Cannon countered: “Whatever happens with the airport, in terms of being able to communicate on the federal, state and local levels is not about party affiliation. It’s about coming up with a common-sense solution.”
Agreement on lawsuit
The city has run Charlotte Douglas as an independently funded city department for decades. Both candidates also say their priorities would include keeping the airport a low-cost, efficient hub for US Airways, which is seeking to merge with American Airlines.
Peacock said he didn’t agree with many of the state legislature’s stated reasons for establishing the commission, including that city leaders were trying to divert revenue from the airport to pay for a proposed streetcar.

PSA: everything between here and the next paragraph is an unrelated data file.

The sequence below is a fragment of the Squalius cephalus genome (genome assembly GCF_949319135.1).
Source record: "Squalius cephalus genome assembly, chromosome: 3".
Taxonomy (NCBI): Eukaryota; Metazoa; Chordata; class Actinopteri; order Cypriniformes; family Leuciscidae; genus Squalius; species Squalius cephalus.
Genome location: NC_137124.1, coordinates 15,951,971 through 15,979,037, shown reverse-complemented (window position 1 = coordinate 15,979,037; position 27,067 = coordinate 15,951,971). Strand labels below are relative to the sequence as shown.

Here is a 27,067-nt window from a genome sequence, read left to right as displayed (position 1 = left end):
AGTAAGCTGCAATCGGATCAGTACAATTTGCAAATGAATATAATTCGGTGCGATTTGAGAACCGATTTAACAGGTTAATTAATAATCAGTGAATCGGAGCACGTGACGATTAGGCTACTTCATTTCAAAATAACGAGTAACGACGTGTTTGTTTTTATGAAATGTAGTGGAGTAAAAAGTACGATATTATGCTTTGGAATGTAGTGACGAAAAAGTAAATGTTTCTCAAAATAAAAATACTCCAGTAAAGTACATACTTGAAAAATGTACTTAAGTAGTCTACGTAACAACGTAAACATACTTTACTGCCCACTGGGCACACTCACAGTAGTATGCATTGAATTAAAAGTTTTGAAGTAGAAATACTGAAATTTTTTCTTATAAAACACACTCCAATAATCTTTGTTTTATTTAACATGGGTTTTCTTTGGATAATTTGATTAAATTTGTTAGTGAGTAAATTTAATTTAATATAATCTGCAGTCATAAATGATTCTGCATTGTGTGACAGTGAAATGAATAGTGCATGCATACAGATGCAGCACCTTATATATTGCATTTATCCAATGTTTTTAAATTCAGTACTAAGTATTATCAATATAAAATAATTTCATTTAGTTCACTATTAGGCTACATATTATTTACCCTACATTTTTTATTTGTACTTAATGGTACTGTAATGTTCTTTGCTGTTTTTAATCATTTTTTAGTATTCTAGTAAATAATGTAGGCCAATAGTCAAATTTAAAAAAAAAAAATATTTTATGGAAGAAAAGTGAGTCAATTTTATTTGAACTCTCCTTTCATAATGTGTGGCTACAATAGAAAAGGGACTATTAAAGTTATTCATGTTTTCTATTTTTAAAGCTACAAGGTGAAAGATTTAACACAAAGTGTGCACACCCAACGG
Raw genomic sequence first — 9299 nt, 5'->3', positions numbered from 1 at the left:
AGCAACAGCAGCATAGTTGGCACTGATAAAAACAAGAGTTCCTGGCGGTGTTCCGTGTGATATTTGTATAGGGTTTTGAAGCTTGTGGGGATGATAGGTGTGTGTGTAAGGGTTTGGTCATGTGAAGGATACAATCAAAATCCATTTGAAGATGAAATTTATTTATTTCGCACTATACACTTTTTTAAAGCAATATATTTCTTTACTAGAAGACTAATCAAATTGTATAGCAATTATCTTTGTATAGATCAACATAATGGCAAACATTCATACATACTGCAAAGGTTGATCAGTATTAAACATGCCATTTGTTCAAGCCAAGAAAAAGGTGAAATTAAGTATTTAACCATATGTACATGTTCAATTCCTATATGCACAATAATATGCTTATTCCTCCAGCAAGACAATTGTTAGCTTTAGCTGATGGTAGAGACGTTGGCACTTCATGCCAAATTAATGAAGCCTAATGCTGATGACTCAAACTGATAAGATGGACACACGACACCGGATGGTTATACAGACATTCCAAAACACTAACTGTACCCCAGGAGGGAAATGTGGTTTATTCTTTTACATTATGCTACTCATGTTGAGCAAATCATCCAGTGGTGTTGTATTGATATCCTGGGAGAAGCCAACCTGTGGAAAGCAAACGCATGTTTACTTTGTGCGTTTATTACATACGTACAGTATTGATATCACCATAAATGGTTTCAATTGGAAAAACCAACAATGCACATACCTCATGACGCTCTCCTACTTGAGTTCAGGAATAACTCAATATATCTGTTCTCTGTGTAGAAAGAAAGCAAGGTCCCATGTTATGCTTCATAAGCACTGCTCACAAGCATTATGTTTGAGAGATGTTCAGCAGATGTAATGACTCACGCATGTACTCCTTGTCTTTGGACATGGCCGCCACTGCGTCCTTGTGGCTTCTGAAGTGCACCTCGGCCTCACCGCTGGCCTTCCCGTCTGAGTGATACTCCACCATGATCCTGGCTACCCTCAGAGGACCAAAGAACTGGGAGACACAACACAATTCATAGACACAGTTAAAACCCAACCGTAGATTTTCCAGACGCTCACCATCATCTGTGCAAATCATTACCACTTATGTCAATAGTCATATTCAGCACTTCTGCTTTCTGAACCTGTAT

“Not true,” said Peacock, who served on the City Council as an at-large member from 2007 to 2011. “I didn’t see that ...or anything like that.”
Peacock said he would have voted for the city to file its lawsuit to retain control of the airport if he had still been on the council. “I would have been right there with them,” Peacock said. “I’m in agreement with the City Council.”
His position on the airport is the same as the council’s two outgoing Republican members, Warren Cooksey and Andy Dulin.
That puts him at odds with powerful Republican legislators in Mecklenburg County’s delegation, including State Sen. Bob Rucho, House Speaker Thom Tillis, and Reps. Ruth Samuelson and Bill Brawley.
Samuelson said that because the airport issue is in court, Charlotte’s next mayor won’t have much say in what happens. But she said fixing the relationship between Raleigh and Charlotte is a priority no matter who wins.